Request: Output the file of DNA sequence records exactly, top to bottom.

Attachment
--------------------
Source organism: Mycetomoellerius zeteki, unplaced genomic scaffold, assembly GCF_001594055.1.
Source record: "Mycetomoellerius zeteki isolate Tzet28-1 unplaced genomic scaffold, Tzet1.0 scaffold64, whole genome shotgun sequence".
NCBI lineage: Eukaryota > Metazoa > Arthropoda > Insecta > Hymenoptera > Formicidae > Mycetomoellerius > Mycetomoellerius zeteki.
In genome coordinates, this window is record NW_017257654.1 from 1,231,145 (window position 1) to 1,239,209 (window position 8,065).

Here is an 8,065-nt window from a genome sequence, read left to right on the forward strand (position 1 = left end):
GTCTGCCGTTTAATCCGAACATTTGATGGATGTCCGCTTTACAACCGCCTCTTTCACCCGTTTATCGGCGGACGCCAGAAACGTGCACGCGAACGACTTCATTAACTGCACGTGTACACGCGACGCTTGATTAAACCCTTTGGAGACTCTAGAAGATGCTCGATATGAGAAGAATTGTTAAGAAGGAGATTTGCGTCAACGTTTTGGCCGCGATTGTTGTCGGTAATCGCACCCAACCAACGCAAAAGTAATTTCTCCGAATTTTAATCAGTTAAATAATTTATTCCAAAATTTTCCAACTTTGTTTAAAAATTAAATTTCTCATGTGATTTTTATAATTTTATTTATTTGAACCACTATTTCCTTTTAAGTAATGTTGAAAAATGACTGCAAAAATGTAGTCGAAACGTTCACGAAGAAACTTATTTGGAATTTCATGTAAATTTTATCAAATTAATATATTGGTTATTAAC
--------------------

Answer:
Source organism: Mycetomoellerius zeteki, unplaced genomic scaffold, assembly GCF_001594055.1.
Source record: "Mycetomoellerius zeteki isolate Tzet28-1 unplaced genomic scaffold, Tzet1.0 scaffold64, whole genome shotgun sequence".
NCBI lineage: Eukaryota > Metazoa > Arthropoda > Insecta > Hymenoptera > Formicidae > Mycetomoellerius > Mycetomoellerius zeteki.
In genome coordinates, this window is record NW_017257654.1 from 1,231,145 (window position 1) to 1,239,209 (window position 8,065).

Here is an 8,065-nt window from a genome sequence, read left to right on the forward strand (position 1 = left end):
GTCTGCCGTTTAATCCGAACATTTGATGGATGTCCGCTTTACAACCGCCTCTTTCACCCGTTTATCGGCGGACGCCAGAAACGTGCACGCGAACGACTTCATTAACTGCACGTGTACACGCGACGCTTGATTAAACCCTTTGGAGACTCTAGAAGATGCTCGATATGAGAAGAATTGTTAAGAAGGAGATTTGCGTCAACGTTTTGGCCGCGATTGTTGTCGGTAATCGCACCCAACCAACGCAAAAGTAATTTCTCCGAATTTTAATCAGTTAAATAATTTATTCCAAAATTTTCCAACTTTGTTTAAAAATTAAATTTCTCATGTGATTTTTATAATTTTATTTATTTGAACCACTATTTCCTTTTAAGTAATGTTGAAAAATGACTGCAAAAATGTAGTCGAAACGTTCACGAAGAAACTTATTTGGAATTTCATGTAAATTTTATCAAATTAATATATTGGTTATTAAC